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vention of Shakspeare seized all and more than superstition supplied to Æschylus.


bo Observer, vol. ii. p.

225. and


231 to p. 235.

No. XXI.


The Troilus and Cressida of Shakspeare has for its main foundation the poem of Chaucer. , The Troilus and Creseide of the elder bard seems long to have been regarded by our ancestors in a manner somewhat similar to that in which the Æneid was viewed among the Romans, or the Iliad by the ancient Greeks. Every reader who advanced any pretensions to poetical taste, felt himself obliged to speak of it as the great classical regular English poem, which reflected the highest lustre upon our language. Shakspeare therefore, as a man, felt it but a just compliment to the merits of the great father of our poetry, to introduce his characters in a tangible form, and with all the advantages and allurements he could bestow upon them before the eyes of his countrymen ; and as a constructor of dramas, accustomed to consult their tastes and partialities, he conceived that he could not adopt a more promising plan than to entertain them with a tale already familiar to their minds, which had been the associate and delight of their early years, which every man had himself praised, and had heard applauded by all the tasteful and the wise.

We are not, however, left to probability and conjecture as to the use made by Shakspeare of the poem of Chaucer. His other sources were Chapman's translation of Homer, the Troy Book of Lydgate, and Caxton's History of the destruction of Troy. It is well known that there is no trace of the particular story of Troilus and Creseide among the ancients. It occurs indeed in Lydgate and Caxton; but the name and actions of Pandarus, a very essential personage in the tale as related by Shakspeare and Chaucer, are entirely wanting, except a single mention of him by Lydgate, and that with an express reference to Chaucer as his authority. Shakspeare has taken the story of Chaucer with all its imperfections and defects, and has copied the series of its incidents with his customary fidelity; an exactness seldom to be found in any other dramatic writer.

Since then two of the greatest writers this island has produced have treated the same story, each in his own peculiar manner, it may be neither unentertaining nor uninstructive to consider the merit of their respective modes of composition as illustrated in the present example. Chaucer's poem includes many beauties, many genuine touches of nature, and many strokes of an exquisite pathos. It is on the whole, however, written in that style which has unfortunately been so long imposed upon the world as dignified, classical, and chaste. It is naked of incidents, of ornament, of whatever should most awaken the imagination, astound the fancy, or hurry away the soul. It has the stately march of a Dutch burgomaster as he appears in a procession, or a French poet as he shows himself in his works. It reminds one too forcibly of a tragedy of Racine. Every thing partakes of the author, as if he thought he should be everlastingly disgraced by becoming natural, inartificial, and alive. We travel through a work of this sort as we travel over some of the immense downs with which our island is interspersed. All is smooth, or undulates with so gentle and slow a variation as scarcely to be adverted to by the sense. But all is homogeneous and tiresóme: the mind sinks into a state of aching torpidity; and we feel as if we should never get to the end of our eternal journey.* What a contrast to a journey among mountains and vallies, spotted with herds of various kinds of cattle, interspersed with villages, opening ever and anon to a view of the distant ocean, and refreshed with rivulets and streams; where if the eye is ever fatigued, it is only with the boundless flood of beauty which is incessantly pouring upon it! Such is the tragedy of Shakspeare.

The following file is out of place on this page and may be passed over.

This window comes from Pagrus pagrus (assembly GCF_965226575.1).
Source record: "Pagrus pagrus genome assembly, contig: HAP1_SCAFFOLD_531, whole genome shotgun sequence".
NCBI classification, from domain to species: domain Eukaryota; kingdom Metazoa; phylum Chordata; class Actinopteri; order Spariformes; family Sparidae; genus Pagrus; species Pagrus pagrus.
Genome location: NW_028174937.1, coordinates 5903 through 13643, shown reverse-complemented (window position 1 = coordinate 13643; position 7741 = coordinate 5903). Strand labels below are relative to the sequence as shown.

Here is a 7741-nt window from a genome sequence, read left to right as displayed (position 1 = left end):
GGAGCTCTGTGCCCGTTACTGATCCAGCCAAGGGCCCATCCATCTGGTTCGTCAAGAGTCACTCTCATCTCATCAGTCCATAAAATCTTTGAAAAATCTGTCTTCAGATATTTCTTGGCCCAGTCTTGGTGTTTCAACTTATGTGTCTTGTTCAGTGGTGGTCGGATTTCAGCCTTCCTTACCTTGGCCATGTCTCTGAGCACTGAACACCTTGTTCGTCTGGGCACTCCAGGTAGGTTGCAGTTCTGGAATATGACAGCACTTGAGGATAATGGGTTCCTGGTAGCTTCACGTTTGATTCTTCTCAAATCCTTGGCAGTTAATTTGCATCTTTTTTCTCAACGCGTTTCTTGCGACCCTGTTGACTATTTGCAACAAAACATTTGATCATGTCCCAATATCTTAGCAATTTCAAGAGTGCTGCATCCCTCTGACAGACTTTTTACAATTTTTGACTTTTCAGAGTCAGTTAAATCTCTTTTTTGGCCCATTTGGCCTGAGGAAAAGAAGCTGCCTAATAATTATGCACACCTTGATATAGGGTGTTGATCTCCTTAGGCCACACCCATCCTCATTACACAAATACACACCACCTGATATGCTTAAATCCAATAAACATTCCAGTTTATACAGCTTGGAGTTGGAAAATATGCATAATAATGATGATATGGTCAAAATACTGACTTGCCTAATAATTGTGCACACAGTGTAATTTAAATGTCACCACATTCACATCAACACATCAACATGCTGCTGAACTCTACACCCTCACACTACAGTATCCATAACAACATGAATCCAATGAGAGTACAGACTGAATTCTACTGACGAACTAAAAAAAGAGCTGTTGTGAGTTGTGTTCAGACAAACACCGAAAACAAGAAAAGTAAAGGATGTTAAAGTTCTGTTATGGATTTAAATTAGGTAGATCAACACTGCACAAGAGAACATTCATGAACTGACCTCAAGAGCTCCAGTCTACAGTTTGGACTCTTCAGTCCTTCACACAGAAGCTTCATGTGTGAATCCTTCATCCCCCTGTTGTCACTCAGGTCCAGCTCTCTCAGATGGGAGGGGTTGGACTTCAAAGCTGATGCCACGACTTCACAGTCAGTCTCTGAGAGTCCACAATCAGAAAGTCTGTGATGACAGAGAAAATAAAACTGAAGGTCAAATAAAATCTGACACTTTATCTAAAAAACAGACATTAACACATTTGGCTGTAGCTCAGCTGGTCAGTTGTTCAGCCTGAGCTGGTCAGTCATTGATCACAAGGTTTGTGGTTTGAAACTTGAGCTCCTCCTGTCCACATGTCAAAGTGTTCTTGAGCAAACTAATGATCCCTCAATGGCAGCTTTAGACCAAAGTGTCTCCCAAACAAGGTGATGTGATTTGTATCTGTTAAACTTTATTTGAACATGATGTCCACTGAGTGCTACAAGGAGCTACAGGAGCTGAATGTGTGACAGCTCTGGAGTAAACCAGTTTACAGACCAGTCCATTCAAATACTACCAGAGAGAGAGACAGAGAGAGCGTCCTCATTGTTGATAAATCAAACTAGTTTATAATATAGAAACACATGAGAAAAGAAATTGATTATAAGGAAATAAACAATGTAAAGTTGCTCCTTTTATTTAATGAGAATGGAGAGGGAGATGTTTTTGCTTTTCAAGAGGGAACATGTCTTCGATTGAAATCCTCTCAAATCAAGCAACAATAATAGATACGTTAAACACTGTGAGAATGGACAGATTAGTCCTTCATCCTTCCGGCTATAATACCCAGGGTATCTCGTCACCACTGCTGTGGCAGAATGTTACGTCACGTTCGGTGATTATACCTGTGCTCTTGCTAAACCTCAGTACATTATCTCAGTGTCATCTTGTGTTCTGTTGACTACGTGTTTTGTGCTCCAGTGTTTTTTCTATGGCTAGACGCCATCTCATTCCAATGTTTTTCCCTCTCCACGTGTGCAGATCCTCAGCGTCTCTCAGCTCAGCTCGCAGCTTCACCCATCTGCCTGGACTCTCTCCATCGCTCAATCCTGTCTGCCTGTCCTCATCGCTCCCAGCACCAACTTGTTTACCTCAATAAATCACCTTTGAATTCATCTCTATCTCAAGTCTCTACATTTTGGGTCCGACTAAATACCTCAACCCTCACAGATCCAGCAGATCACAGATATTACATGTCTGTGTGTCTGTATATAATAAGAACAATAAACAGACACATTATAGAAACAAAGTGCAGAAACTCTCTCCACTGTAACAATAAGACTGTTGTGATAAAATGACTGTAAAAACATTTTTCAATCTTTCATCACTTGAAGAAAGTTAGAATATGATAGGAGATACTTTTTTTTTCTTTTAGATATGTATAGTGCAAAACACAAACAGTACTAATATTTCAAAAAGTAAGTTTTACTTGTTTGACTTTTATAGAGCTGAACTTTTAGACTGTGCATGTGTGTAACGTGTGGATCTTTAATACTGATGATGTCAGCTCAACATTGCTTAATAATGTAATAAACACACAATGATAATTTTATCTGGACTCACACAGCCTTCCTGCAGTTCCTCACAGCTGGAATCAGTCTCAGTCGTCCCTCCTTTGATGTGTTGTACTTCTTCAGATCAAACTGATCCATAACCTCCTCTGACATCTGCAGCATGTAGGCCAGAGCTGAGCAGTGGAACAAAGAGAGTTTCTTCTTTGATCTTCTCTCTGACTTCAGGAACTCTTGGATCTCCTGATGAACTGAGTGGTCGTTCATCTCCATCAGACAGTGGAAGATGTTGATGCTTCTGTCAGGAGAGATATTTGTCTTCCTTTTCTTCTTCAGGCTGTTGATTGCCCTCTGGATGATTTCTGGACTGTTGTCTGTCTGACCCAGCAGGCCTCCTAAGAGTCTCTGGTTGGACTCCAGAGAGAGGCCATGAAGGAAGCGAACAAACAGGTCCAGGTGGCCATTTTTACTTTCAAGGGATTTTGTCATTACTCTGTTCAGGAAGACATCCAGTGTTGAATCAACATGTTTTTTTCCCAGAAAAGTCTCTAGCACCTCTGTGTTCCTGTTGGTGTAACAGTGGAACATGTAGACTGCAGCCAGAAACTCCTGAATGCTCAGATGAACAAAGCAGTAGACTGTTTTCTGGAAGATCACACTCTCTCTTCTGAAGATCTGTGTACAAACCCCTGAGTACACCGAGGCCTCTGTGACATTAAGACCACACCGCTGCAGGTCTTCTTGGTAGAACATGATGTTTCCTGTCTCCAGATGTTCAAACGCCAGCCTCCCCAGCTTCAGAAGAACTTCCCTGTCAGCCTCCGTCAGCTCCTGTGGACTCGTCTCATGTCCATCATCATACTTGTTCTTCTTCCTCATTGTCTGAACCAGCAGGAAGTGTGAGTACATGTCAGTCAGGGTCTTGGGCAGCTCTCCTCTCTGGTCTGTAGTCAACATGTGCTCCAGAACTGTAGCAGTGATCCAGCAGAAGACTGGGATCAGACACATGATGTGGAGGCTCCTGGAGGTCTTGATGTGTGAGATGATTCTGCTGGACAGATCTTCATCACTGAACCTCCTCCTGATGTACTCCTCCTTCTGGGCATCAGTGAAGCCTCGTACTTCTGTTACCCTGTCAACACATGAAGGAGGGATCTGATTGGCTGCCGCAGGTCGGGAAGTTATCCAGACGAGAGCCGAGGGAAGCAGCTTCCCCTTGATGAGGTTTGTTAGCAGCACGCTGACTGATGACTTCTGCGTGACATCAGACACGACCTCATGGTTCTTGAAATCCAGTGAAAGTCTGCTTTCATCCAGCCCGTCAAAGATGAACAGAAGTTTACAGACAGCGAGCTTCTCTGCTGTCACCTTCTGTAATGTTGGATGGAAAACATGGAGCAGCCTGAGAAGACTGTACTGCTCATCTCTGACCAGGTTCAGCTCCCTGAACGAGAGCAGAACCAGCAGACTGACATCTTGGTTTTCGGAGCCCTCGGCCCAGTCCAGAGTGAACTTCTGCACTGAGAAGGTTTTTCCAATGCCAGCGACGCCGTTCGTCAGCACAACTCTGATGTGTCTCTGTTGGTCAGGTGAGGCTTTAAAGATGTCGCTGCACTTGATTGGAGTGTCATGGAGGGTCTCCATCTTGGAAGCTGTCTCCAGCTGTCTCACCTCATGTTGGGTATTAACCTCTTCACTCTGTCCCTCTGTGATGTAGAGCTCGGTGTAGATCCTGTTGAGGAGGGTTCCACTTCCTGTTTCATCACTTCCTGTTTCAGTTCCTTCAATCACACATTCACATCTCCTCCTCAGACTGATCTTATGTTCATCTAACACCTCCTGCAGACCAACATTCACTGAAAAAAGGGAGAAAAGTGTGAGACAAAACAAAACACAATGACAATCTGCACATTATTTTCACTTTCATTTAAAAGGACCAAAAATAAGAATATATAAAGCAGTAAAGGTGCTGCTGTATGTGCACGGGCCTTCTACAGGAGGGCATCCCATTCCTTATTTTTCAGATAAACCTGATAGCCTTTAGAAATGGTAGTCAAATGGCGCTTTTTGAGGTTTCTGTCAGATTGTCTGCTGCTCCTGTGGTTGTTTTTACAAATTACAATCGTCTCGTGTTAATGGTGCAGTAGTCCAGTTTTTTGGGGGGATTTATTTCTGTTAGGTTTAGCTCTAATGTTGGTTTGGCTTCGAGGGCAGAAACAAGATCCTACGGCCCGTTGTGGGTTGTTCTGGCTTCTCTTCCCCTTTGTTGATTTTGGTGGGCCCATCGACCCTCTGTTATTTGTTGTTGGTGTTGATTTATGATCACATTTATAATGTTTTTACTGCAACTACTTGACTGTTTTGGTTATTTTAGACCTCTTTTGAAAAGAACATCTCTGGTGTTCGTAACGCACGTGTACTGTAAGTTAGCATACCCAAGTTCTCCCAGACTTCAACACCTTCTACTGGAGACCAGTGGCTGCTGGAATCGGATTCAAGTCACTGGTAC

The historical play of Troilus and Cressida exhibits as full a specimen of the different styles in which this wonderful writer was qualified to excel, as is to be found in any of his works. A more poetical passage, if poetry consists in sublime picturesque and beautiful imagery, neither ancient

• These remarks apply to nine-tenths of the poem, though by no means to those happier passages in which the author unfolds the sentiments of his personages.

nor modern times have produced, than the exhor-
tation addressed by Patroclus to Achilles, to per-
suade him to shake off his passion for Polyxena,
the daughter of Priam, and reassume the terrors
of his military greatness :

Sweet, rouse yourself; and the weak wanton Cupid
Shall from


neck unloose his amorous fold,
And like a dew-drop from the lion's mane,
Be shook to air.

Act üii, Scene 3.

• Never did morality hold a language more profound, persuasive, and irresistible, than in Shakspeare's Ulysses, who in the same scene, and engaged in the same cause with Patroclus, thus expostulates with the champion of the Grecian forces :

For emulation hath a thousand sons,
That one by one pursue. If you give way,
Or hedge aside from the direct forth right,
Like to an enter'd tide, they all rush by,
And leave you hindmost: there you lie,
Like to a gallant horse fallen in first rank,
For pavement to the abject rear, o'er-run
And trampled on.

-0, let not virtue seek
Remuneration for the thing it was !
For beauty, wit, high birth, desert in service,
Love, friendship, charity, are subjects all
To envious and calumniating time.
One touch of nature makes the whole world kin,...
That all with one consent praise new-born gauds,
And give to dust, that is a little gilt,
More praise than they will give to gold o'erdusted.


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